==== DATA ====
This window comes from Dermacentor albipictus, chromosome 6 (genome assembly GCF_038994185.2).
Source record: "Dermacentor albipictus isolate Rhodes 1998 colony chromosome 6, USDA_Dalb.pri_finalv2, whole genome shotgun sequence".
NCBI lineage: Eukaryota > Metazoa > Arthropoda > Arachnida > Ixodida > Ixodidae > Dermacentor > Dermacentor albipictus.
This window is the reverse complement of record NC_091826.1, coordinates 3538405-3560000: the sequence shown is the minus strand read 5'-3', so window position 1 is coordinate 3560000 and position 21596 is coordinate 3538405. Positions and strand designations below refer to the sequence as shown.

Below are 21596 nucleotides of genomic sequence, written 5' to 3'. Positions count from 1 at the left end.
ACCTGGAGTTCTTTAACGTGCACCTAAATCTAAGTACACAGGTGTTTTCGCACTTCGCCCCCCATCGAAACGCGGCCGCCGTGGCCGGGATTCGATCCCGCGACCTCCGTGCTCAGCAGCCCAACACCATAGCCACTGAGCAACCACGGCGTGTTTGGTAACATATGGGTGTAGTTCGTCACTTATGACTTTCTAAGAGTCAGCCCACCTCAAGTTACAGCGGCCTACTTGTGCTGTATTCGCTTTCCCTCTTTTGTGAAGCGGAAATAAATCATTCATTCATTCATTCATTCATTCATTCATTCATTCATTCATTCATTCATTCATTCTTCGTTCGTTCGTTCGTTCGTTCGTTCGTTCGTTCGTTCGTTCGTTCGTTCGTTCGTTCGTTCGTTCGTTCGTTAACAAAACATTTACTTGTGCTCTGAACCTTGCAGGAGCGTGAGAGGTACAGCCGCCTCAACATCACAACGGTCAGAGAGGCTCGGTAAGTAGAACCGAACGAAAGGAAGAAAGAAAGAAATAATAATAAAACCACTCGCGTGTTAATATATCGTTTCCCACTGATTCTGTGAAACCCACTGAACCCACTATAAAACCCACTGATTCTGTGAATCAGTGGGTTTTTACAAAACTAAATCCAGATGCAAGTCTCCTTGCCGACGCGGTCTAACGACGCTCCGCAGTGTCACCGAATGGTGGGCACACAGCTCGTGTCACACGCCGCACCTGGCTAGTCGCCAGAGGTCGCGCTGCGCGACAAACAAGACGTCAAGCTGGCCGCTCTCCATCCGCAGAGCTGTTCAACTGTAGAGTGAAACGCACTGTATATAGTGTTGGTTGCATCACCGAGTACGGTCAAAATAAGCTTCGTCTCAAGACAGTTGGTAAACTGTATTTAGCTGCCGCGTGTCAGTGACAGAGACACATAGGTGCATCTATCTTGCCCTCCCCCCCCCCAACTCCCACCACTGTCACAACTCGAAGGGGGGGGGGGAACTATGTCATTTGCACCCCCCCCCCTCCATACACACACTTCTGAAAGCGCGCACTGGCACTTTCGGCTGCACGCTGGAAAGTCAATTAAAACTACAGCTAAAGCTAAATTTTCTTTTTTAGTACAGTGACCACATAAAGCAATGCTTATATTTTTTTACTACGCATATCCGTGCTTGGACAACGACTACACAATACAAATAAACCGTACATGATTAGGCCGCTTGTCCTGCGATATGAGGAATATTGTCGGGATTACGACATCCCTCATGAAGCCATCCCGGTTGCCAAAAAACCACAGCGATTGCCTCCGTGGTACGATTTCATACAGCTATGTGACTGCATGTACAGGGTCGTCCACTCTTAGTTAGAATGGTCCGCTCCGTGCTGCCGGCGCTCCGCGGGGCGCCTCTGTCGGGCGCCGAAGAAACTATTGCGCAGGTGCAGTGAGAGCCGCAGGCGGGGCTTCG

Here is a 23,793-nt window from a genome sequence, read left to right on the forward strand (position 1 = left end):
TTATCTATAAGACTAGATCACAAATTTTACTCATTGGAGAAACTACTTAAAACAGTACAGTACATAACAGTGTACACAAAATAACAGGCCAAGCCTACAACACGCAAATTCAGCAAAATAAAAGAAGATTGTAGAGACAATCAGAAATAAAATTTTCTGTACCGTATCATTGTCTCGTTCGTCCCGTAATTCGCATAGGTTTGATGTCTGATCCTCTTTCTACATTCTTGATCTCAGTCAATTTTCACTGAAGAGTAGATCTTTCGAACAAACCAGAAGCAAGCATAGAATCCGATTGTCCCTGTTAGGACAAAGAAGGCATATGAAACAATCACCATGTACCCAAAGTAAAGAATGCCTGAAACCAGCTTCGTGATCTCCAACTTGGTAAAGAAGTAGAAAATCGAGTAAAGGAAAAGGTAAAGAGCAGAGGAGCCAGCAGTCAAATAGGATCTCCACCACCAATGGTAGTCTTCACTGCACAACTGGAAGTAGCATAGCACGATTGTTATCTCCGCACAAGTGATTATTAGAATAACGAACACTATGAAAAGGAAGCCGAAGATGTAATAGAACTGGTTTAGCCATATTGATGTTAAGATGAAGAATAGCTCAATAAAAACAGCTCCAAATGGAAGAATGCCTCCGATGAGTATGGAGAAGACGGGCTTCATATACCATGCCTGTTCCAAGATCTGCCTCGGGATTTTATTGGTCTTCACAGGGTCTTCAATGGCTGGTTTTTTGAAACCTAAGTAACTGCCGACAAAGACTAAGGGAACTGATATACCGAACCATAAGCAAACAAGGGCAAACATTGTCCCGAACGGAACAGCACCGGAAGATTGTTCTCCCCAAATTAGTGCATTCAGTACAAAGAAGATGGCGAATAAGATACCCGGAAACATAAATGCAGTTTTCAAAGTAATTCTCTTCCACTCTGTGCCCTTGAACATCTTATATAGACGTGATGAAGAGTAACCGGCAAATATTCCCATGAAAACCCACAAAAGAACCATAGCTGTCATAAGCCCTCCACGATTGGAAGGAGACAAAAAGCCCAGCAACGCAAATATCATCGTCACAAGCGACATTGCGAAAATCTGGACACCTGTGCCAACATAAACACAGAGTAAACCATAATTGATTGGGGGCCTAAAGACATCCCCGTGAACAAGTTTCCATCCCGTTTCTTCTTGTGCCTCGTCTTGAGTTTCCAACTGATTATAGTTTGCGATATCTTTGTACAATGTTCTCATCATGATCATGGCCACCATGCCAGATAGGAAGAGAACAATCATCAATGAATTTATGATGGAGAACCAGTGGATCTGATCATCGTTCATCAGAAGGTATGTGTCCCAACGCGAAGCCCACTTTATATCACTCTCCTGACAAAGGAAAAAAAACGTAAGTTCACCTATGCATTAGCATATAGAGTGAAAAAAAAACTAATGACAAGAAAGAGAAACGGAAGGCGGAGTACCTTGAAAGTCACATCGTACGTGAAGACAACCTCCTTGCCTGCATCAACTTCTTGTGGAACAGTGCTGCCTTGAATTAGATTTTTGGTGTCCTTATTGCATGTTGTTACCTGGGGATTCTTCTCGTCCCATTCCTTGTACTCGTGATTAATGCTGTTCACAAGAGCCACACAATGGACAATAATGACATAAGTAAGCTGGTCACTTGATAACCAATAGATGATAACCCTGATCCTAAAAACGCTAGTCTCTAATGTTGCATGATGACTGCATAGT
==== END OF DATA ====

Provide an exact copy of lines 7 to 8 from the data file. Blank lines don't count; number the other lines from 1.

Here is a 23,793-nt window from a genome sequence, read left to right on the forward strand (position 1 = left end):
TTATCTATAAGACTAGATCACAAATTTTACTCATTGGAGAAACTACTTAAAACAGTACAGTACATAACAGTGTACACAAAATAACAGGCCAAGCCTACAACACGCAAATTCAGCAAAATAAAAGAAGATTGTAGAGACAATCAGAAATAAAATTTTCTGTACCGTATCATTGTCTCGTTCGTCCCGTAATTCGCATAGGTTTGATGTCTGATCCTCTTTCTACATTCTTGATCTCAGTCAATTTTCACTGAAGAGTAGATCTTTCGAACAAACCAGAAGCAAGCATAGAATCCGATTGTCCCTGTTAGGACAAAGAAGGCATATGAAACAATCACCATGTACCCAAAGTAAAGAATGCCTGAAACCAGCTTCGTGATCTCCAACTTGGTAAAGAAGTAGAAAATCGAGTAAAGGAAAAGGTAAAGAGCAGAGGAGCCAGCAGTCAAATAGGATCTCCACCACCAATGGTAGTCTTCACTGCACAACTGGAAGTAGCATAGCACGATTGTTATCTCCGCACAAGTGATTATTAGAATAACGAACACTATGAAAAGGAAGCCGAAGATGTAATAGAACTGGTTTAGCCATATTGATGTTAAGATGAAGAATAGCTCAATAAAAACAGCTCCAAATGGAAGAATGCCTCCGATGAGTATGGAGAAGACGGGCTTCATATACCATGCCTGTTCCAAGATCTGCCTCGGGATTTTATTGGTCTTCACAGGGTCTTCAATGGCTGGTTTTTTGAAACCTAAGTAACTGCCGACAAAGACTAAGGGAACTGATATACCGAACCATAAGCAAACAAGGGCAAACATTGTCCCGAACGGAACAGCACCGGAAGATTGTTCTCCCCAAATTAGTGCATTCAGTACAAAGAAGATGGCGAATAAGATACCCGGAAACATAAATGCAGTTTTCAAAGTAATTCTCTTCCACTCTGTGCCCTTGAACATCTTATATAGACGTGATGAAGAGTAACCGGCAAATATTCCCATGAAAACCCACAAAAGAACCATAGCTGTCATAAGCCCTCCACGATTGGAAGGAGACAAAAAGCCCAGCAACGCAAATATCATCGTCACAAGCGACATTGCGAAAATCTGGACACCTGTGCCAACATAAACACAGAGTAAACCATAATTGATTGGGGGCCTAAAGACATCCCCGTGAACAAGTTTCCATCCCGTTTCTTCTTGTGCCTCGTCTTGAGTTTCCAACTGATTATAGTTTGCGATATCTTTGTACAATGTTCTCATCATGATCATGGCCACCATGCCAGATAGGAAGAGAACAATCATCAATGAATTTATGATGGAGAACCAGTGGATCTGATCATCGTTCATCAGAAGGTATGTGTCCCAACGCGAAGCCCACTTTATATCACTCTCCTGACAAAGGAAAAAAAACGTAAGTTCACCTATGCATTAGCATATAGAGTGAAAAAAAAACTAATGACAAGAAAGAGAAACGGAAGGCGGAGTACCTTGAAAGTCACATCGTACGTGAAGACAACCTCCTTGCCTGCATCAACTTCTTGTGGAACAGTGCTGCCTTGAATTAGATTTTTGGTGTCCTTATTGCATGTTGTTACCTGGGGATTCTTCTCGTCCCATTCCTTGTACTCGTGATTAATGCTGTTCACAAGAGCCACACAATGGACAATAATGACATAAGTAAGCTGGTCACTTGATAACCAATAGATGATAACCCTGATCCTAAAAACGCTAGTCTCTAATGTTGCATGATGACTGCATAGT